Yes that’s right, the healthy expression of anger is good for you and can play an important role in your life.
*Of course it goes without saying that a major caveat to that statement is that expressing anger is only good for you if it is expressed in a respectful and safe way and that the expression of anger does not result in harm to either ourselves or to anyone else in our lives.
Understandably people have many negative associations with anger as an emotion. As a result, they may not feel comfortable in expressing it, or know how to express it, or even be able to acknowledge when they feel angry.
The British psychotherapist Sue Parker Hall has carried out extensive clinical research around anger.
In her work she outlines the ways in which anger is positive and can be constructive in people’s lives. These positive aspects of anger include the following:
- Plays an important role in developing and protecting who we are as individuals
- Can provide us with important messages about our present environment such as a need to protect ourselves within certain situations or aspects of our life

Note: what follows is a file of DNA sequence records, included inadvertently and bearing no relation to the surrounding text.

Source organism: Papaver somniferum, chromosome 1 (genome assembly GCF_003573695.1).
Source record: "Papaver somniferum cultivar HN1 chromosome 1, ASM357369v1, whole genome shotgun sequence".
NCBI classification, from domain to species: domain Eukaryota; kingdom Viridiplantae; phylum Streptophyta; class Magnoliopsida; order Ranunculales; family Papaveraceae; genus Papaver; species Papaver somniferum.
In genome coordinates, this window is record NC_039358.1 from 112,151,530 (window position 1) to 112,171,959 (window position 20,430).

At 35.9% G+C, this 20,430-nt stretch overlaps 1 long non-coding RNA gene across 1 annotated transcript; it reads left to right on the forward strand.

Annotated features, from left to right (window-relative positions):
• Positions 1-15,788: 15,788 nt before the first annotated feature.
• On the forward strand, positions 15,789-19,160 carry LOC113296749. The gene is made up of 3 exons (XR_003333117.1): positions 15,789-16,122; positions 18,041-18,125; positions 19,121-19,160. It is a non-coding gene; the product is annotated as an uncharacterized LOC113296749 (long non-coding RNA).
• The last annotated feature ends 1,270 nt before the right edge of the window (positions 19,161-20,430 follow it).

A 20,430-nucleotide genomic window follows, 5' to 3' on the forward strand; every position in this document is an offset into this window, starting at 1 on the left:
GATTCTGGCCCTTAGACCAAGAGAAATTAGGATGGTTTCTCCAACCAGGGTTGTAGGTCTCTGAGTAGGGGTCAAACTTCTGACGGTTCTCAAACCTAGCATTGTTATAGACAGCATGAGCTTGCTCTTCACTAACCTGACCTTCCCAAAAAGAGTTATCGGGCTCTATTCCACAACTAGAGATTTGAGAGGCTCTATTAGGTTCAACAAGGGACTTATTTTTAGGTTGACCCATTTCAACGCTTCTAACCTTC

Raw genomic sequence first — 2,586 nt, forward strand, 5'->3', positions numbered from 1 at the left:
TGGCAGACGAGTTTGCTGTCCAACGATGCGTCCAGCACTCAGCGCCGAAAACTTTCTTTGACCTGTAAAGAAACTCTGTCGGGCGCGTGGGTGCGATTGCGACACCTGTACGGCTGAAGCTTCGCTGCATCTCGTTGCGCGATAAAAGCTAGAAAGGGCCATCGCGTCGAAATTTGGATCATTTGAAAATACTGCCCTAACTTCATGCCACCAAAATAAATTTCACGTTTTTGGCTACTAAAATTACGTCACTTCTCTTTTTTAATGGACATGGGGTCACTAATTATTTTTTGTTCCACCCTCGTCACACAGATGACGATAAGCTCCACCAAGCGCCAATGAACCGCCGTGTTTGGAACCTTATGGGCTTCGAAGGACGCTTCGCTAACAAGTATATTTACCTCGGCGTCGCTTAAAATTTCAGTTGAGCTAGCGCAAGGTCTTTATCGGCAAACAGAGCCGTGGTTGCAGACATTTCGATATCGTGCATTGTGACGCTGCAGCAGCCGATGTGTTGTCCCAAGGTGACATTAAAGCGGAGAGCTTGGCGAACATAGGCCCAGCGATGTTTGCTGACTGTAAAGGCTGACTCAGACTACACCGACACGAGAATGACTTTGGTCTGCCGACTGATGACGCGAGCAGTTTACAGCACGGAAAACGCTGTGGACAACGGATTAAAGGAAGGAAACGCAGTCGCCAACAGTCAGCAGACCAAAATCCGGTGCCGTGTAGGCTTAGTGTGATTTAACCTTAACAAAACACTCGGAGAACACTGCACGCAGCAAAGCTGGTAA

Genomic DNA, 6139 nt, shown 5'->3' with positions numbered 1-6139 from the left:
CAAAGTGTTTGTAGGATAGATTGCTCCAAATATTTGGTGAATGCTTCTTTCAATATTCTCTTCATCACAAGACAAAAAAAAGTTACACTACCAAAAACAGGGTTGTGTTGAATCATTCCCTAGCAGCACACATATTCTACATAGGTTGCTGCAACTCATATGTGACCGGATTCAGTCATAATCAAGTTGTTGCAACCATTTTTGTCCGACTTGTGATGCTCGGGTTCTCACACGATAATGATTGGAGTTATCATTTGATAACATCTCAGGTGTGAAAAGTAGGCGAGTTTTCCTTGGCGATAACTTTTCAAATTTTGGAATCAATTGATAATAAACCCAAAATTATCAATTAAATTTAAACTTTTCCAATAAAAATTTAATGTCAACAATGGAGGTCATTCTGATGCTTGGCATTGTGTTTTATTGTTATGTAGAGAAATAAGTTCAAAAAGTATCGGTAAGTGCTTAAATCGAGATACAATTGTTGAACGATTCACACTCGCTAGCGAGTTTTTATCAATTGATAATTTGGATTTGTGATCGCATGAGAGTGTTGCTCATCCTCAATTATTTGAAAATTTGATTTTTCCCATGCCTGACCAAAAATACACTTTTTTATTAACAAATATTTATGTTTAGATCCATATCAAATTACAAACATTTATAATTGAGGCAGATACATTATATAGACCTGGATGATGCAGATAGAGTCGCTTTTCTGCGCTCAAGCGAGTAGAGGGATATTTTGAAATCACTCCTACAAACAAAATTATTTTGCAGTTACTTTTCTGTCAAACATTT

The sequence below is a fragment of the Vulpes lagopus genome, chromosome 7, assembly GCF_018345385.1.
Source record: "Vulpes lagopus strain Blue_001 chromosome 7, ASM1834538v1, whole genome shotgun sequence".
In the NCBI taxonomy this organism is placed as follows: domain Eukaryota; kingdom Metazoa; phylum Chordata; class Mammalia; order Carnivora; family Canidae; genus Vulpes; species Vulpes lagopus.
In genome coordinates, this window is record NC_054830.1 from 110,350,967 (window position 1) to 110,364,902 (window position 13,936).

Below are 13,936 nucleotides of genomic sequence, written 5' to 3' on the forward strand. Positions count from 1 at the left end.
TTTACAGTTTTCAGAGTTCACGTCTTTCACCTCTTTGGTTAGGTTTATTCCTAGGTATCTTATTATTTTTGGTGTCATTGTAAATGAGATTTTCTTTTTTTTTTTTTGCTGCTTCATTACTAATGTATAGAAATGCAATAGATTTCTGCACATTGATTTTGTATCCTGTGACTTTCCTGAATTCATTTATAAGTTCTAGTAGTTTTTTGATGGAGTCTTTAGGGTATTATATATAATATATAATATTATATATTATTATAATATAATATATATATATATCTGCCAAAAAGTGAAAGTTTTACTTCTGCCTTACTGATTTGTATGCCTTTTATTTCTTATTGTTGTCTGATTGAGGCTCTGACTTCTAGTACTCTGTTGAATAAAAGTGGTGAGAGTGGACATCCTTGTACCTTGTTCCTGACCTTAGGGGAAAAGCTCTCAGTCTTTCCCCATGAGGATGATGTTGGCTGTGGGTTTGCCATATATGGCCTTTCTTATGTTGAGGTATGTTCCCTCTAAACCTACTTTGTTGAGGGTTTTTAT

- Can signal that an important need is not being met in our lives. For example a need to be heard within an important relationship
- Can move us to confront challenging situations
- Can help us to establish appropriate boundaries in our life
- Learning how to express anger within a relationship in a positive and healthy way can greatly improve relationships
- It can provide us with the energy to make difficult decisions and to bring about positive change in our lives
- It is a key stage in the grieving process
- The expression of anger can be instrumental in overcoming depression
She also clearly outlines how anger is completely different to rage, but how anger is often misunderstood and confused with rage.
When anger is being expressed it will meet the following criteria:
The emotion of anger will result in a person experiencing a medium state of emotional arousal. It will be in response to an event or situation in the here and now, and the response will not be out of proportion to the event or situation. Of critical importance, anger is always expressed in a respectful way for a positive purpose.
If what is being expressed does not meet all of the criteria just outlined, then it is actually rage that is being expressed and not anger.
Rage has the following characteristics:
- It is disrespectful and destructive to self and others
- Doesn’t solve a problem but makes it worse
- Can be hot and explosive or cold and apparently ‘reasonable’
- It is an unconscious process that cannot be managed through willpower or through attempting to change our thoughts or attitudes
Sue Parker Hall proposes that through a supportive and healing relationship with a counsellor “the expression of anger is encouraged while destructive rage needs to be transformed”.
Find out more about Sue Parker Hall and her work by visiting her website http://www.sueparkerhall.co.uk.